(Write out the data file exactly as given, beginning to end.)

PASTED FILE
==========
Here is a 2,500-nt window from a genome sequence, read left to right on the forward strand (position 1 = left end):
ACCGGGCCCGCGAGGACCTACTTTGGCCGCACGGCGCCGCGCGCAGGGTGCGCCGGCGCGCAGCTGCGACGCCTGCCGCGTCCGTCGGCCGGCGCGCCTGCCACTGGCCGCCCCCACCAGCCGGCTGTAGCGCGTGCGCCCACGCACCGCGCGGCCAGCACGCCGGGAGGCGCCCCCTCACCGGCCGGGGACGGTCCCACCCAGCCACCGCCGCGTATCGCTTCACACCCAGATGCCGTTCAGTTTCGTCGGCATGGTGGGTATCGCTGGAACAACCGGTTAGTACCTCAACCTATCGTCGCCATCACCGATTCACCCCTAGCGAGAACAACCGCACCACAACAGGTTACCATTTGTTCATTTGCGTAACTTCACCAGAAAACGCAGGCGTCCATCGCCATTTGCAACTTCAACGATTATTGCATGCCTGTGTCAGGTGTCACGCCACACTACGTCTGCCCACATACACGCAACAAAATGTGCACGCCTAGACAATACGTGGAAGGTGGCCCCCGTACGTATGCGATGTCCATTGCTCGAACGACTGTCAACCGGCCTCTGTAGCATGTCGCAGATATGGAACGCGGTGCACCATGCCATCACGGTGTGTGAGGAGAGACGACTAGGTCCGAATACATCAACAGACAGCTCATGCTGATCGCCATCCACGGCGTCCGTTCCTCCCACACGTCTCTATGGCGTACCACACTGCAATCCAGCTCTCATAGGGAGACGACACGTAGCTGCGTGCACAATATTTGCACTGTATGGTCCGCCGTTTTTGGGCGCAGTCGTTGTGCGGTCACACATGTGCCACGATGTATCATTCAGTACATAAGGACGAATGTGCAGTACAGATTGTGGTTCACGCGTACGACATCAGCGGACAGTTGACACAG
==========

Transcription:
Here is a 2,500-nt window from a genome sequence, read left to right on the forward strand (position 1 = left end):
ACCGGGCCCGCGAGGACCTACTTTGGCCGCACGGCGCCGCGCGCAGGGTGCGCCGGCGCGCAGCTGCGACGCCTGCCGCGTCCGTCGGCCGGCGCGCCTGCCACTGGCCGCCCCCACCAGCCGGCTGTAGCGCGTGCGCCCACGCACCGCGCGGCCAGCACGCCGGGAGGCGCCCCCTCACCGGCCGGGGACGGTCCCACCCAGCCACCGCCGCGTATCGCTTCACACCCAGATGCCGTTCAGTTTCGTCGGCATGGTGGGTATCGCTGGAACAACCGGTTAGTACCTCAACCTATCGTCGCCATCACCGATTCACCCCTAGCGAGAACAACCGCACCACAACAGGTTACCATTTGTTCATTTGCGTAACTTCACCAGAAAACGCAGGCGTCCATCGCCATTTGCAACTTCAACGATTATTGCATGCCTGTGTCAGGTGTCACGCCACACTACGTCTGCCCACATACACGCAACAAAATGTGCACGCCTAGACAATACGTGGAAGGTGGCCCCCGTACGTATGCGATGTCCATTGCTCGAACGACTGTCAACCGGCCTCTGTAGCATGTCGCAGATATGGAACGCGGTGCACCATGCCATCACGGTGTGTGAGGAGAGACGACTAGGTCCGAATACATCAACAGACAGCTCATGCTGATCGCCATCCACGGCGTCCGTTCCTCCCACACGTCTCTATGGCGTACCACACTGCAATCCAGCTCTCATAGGGAGACGACACGTAGCTGCGTGCACAATATTTGCACTGTATGGTCCGCCGTTTTTGGGCGCAGTCGTTGTGCGGTCACACATGTGCCACGATGTATCATTCAGTACATAAGGACGAATGTGCAGTACAGATTGTGGTTCACGCGTACGACATCAGCGGACAGTTGACACAG